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pushing past fear...

Fear can either be an obstacle disabling us from moving forward, or a driving force sending us into the sweet spot of the present moment where all possibilities exist.

Since recently stumbling across a group of slackliners in a city park, I stopped to watch and asked the liners a few questions about some of the secrets of the sport. While slacklining may be similar in some ways to tight rope walking, it is also different. Instead of a steady and taught rope or wire, a nylon slackline is very unsteady and dynamic (reminds me of a tarp strap), constantly interacting with your body and your current state of balance. Unlike tight rope walking, slackliners rarely use physical support like a balance bar. Highlining is extreme slacklining…. long distances and high above the ground, often across deep canyons.

I was intrigued after watching these liners. Later that evening, I studied up on the sport and came across a highline trendsetter, Dean Potter. After reading about his experiences and watching some of his interviews, I discovered that there is much we can learn about life from these liners. In fact, life is just one long slackline.

Stepping out onto the slackline, in-spite-of fear, forces us into the present moment where all other ego thoughts dissipate immediately. When we face our fears, we become present with the situation and we take steps accordingly without all the past programming thoughts overriding. We cannot think, because we are forced to be, forced to take that next step with acute awareness. When we are walking across the line 1000 feet off the ground, we are not thinking about our appearance or being misunderstood at work. We are focused on our next step, our gaze unwavering on the end goal.

Dean Potter says he experienced fear every time he stepped out onto the line. In fact, he had many false starts where he had to jump back to regroup. But with each step he took forward, his fear would lessen, and he become more and more confident. Then he would get to that ultimate state of what he calls the “zone”, that mental place of stillness, of timelessness, of liberty, of calm, serenity, spaciousness, freedom, energized focus, which can only be found in the present moment, in the state of NOW. Once he made it into the zone, then it was clear sailing from there.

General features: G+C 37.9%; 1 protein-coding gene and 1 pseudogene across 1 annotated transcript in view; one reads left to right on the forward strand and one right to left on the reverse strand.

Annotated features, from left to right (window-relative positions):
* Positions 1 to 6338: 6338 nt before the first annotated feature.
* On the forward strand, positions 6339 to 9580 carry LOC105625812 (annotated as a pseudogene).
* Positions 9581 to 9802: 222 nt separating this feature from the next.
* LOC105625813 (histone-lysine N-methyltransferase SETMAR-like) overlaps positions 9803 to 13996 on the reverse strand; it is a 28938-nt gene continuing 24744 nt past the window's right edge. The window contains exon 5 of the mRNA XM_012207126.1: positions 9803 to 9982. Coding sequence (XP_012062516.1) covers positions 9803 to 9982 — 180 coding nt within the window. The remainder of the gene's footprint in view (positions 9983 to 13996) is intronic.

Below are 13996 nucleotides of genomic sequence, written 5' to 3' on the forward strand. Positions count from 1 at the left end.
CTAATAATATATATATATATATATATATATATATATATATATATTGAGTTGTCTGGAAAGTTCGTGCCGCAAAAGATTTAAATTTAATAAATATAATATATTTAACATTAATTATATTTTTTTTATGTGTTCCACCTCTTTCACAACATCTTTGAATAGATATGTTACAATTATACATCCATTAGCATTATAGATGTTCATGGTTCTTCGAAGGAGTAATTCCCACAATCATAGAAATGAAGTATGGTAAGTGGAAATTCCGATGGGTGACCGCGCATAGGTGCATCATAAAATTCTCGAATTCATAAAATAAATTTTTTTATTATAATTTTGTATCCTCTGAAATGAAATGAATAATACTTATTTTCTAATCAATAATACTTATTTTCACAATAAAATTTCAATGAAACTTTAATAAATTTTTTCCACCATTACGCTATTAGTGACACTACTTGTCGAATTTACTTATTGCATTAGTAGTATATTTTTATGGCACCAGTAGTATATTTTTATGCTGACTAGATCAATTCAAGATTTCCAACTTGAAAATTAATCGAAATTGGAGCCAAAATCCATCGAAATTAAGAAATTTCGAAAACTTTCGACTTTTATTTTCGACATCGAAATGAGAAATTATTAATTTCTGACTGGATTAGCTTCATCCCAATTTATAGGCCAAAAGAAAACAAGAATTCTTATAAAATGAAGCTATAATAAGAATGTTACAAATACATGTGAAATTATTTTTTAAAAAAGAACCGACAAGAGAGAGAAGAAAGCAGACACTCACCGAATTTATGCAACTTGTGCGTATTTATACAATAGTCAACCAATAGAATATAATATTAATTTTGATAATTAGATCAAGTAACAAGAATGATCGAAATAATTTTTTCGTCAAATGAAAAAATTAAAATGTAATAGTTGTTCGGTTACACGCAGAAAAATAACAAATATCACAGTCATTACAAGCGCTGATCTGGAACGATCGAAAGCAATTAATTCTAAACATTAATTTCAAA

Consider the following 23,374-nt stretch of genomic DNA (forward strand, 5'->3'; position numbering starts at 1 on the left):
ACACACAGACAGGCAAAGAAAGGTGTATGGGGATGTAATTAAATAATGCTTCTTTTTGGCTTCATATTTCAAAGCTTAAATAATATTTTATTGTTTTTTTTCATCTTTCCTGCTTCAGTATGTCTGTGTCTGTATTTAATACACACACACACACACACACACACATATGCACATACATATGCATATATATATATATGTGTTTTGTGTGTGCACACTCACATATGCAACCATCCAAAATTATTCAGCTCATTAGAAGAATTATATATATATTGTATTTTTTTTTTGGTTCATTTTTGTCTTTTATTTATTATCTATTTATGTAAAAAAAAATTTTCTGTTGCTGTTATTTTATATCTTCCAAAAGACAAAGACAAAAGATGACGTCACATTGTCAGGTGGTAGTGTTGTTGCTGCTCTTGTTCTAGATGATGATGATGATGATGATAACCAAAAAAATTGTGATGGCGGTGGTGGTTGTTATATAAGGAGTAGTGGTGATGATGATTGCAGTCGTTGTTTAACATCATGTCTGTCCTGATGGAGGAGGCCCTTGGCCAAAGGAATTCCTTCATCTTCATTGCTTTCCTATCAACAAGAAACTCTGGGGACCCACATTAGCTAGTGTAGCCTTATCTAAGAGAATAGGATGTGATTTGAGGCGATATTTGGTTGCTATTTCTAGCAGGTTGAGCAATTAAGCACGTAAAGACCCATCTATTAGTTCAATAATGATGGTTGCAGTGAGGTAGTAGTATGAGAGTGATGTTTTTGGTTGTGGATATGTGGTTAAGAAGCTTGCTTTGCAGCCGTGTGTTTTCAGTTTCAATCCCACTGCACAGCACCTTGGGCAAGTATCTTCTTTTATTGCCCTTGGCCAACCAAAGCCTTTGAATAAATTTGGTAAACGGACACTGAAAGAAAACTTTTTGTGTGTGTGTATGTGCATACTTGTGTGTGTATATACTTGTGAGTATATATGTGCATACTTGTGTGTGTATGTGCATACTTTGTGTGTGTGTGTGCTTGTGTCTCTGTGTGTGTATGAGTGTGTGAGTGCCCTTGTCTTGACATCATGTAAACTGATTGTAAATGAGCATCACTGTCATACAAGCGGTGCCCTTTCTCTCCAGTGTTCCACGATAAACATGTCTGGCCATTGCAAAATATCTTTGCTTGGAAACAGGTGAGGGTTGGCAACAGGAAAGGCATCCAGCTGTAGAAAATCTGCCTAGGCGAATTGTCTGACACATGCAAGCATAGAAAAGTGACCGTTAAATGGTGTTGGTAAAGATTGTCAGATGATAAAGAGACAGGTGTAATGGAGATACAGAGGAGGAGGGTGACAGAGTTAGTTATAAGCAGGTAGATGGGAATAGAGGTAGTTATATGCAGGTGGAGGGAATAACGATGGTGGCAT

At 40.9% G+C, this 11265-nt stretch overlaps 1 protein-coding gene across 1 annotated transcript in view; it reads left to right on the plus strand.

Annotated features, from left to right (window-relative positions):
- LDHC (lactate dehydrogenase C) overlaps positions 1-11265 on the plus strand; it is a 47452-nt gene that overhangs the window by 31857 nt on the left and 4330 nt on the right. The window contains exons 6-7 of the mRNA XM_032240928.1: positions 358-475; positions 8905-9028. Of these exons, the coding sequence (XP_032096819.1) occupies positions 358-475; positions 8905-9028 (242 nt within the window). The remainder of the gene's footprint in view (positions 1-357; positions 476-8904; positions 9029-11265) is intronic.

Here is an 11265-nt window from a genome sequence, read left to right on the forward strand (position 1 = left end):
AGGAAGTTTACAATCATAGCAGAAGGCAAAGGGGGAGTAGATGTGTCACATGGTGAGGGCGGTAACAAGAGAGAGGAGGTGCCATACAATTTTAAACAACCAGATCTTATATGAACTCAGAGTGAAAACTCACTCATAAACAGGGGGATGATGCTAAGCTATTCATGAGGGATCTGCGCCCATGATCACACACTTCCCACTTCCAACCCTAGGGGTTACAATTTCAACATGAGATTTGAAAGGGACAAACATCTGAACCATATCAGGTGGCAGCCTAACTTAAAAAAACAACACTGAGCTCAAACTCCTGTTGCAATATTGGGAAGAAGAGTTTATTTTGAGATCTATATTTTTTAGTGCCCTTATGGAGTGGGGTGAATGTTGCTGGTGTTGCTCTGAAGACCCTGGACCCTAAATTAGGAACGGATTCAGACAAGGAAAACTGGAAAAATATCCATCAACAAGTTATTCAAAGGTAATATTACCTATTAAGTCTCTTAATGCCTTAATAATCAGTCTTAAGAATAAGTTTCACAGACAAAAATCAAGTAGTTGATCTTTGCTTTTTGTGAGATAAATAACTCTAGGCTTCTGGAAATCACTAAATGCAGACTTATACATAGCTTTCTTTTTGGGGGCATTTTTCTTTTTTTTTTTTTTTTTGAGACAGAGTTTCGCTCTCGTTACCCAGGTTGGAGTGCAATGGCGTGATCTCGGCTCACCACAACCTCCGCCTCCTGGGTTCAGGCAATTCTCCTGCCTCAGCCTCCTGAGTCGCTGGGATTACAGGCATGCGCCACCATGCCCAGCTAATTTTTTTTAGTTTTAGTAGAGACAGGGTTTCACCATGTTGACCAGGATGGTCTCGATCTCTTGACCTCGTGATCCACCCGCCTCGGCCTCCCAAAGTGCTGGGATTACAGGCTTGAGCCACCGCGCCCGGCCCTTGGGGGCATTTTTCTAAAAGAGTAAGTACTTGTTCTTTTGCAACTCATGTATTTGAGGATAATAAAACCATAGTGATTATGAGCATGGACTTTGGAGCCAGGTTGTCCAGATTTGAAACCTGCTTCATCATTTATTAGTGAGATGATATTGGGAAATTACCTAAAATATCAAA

“I’m lucky I come into that zone and hold it. I am focusing on my breath and on remaining calm and to balance my way across the line… That is all that is really going on in my head. All I am really thinking about is catching that line. It’s the only way I make it across.” – Potter

The heightened state of awareness that enables Potter to get across the line is often referred to by psychologists as flow. This state is often crucial to success in many areas of our lives. The flow state of mind is a mindful state in which the inner critic is gone, where there is no judgment or anticipation; just beingness.

“Slacklining is the closest I feel to human flying. When I am out on the line, I am pressing against the air, I can feel it. When I am really in my most heightened states, I can actually see the air a little bit. All of my senses come together, the clarity I feel for all the things close to me become way more attuned.” – Potter

I found it interesting that Potter did not talk about starting out across the line in flow or in the zone. He had to take steps forward through his fear to that certain threshold where he could then flow from there. Perhaps the difference between those who succeed and those who fail in life may come down to those who let their fear immobilize them and those who press forward in-spite-of fear beyond their comfort zone to that place of limitlessness, of peace. Inner peace comes from overcoming fear.

“It is an incredible feeling getting to the other side. And stepping on the rock on the other side. It is a wonderful feeling of victory… the greatest feeling in the world.” – Potter

What drives these extreme sport enthusiasts? For Potter, it was the challenge of pushing past and conquering his fears, while getting into that addictive state of heightened awareness that only comes from being fully present.

“I wish I could find that heightened awareness without risking my life, but right now it is the only way I know how… doing these things, and walking across the lines, and breaking barriers. Each time, it is pushing myself beyond where I’ve gone.” – Potter

For Potter, he seems to only be able to get into the present moment of heightened awareness by forcing himself by walking out on a limb, so to speak. We do not have to force ourselves this way. We can choose to get into that stillness, where we have no other thought show up that would defeat us. We are our own worst enemy when it comes to our challenges in life. Our fears tend to color how we view the world. We shift from feeling fear because of some threat, to having a fearful attitude towards life itself. We come to see almost every event in terms of risk. We tend to exaggerate the dangers and our vulnerability and focus on the adversity that is potentially possible. We are generally unaware of this phenomenon because we accept it as normal. We are programmed to assess the risks based on past experiences or occurrences, as opposed to accepting the challenge in the moment with wonder and fresh inspiration. To succeed and move forward, we must learn to get out of our own way.

Life expands in a wonderful way when we can push through the fear to gain the victory of the moment. Then that experience can cause a change of mindset that ripples through our environment and changes what is possible for us. It is only then that we change our perspective and view the world through different eyes.


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Lori Kostenuk - Author

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